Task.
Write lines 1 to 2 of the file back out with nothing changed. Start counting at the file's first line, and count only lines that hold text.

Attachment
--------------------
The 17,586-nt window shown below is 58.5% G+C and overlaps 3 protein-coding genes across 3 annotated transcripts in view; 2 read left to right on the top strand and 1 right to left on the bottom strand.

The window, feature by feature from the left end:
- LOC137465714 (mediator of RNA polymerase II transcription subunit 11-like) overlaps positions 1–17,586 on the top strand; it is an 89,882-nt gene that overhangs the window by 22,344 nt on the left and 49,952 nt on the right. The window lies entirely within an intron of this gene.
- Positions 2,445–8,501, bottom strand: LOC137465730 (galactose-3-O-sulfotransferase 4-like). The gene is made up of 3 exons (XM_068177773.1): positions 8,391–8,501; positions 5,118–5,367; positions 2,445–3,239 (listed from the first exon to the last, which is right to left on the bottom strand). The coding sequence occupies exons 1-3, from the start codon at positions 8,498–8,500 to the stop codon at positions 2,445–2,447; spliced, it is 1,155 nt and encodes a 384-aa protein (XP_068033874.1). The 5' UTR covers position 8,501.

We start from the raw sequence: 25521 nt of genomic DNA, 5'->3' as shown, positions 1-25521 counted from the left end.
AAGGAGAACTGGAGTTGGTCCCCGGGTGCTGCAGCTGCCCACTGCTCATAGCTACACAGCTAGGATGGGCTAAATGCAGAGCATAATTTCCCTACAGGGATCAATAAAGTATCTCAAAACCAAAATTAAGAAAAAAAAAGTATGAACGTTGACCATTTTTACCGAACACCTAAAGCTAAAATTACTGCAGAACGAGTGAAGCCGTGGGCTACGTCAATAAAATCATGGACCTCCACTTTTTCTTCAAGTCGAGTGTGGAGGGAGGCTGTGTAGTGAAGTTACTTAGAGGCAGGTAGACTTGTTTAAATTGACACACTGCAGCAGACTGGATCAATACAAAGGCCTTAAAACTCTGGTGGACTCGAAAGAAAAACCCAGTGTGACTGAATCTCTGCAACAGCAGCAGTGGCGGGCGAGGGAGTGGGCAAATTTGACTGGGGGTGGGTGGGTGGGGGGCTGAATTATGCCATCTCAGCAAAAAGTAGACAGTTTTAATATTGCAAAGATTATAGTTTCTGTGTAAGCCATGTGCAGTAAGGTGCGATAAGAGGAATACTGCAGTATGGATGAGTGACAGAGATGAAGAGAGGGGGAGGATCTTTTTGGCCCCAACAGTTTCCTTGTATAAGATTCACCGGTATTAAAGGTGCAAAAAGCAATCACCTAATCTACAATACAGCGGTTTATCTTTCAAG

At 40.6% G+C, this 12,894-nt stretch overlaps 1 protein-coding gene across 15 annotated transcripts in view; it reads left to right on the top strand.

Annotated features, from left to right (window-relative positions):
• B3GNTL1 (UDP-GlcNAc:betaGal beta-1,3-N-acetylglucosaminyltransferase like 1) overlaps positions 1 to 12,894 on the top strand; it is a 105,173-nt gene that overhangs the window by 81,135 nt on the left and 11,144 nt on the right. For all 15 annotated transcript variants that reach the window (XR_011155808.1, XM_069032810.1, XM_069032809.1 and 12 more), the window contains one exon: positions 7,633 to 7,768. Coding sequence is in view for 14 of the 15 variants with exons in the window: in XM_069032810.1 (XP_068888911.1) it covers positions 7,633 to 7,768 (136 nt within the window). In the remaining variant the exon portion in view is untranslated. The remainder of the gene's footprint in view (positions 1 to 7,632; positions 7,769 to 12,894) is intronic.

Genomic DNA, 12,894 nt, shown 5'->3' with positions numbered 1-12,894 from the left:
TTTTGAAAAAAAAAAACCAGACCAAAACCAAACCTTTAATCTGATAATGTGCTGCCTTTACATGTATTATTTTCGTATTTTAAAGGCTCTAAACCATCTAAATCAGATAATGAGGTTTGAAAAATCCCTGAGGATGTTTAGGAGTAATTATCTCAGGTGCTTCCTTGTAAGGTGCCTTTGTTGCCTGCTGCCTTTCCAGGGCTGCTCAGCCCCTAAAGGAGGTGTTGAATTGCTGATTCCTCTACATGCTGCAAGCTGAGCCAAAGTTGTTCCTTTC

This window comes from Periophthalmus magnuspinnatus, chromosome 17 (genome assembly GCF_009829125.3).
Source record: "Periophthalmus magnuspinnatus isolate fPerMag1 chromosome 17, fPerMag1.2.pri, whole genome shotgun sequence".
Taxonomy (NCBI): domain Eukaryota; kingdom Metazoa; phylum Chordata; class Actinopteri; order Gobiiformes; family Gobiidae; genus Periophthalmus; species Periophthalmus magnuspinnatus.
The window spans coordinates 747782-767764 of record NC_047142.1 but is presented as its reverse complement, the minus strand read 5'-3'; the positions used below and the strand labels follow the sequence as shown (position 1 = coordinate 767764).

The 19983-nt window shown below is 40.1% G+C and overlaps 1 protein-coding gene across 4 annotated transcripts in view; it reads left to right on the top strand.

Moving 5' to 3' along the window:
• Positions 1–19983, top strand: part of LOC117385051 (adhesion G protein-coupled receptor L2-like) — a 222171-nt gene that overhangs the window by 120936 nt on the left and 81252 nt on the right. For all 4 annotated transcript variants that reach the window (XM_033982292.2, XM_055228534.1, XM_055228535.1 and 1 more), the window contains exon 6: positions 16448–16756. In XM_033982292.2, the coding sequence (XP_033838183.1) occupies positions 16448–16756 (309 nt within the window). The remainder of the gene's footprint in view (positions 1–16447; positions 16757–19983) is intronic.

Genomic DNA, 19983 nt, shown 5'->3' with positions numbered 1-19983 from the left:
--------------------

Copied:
The 17,586-nt window shown below is 58.5% G+C and overlaps 3 protein-coding genes across 3 annotated transcripts in view; 2 read left to right on the top strand and 1 right to left on the bottom strand.

The window, feature by feature from the left end: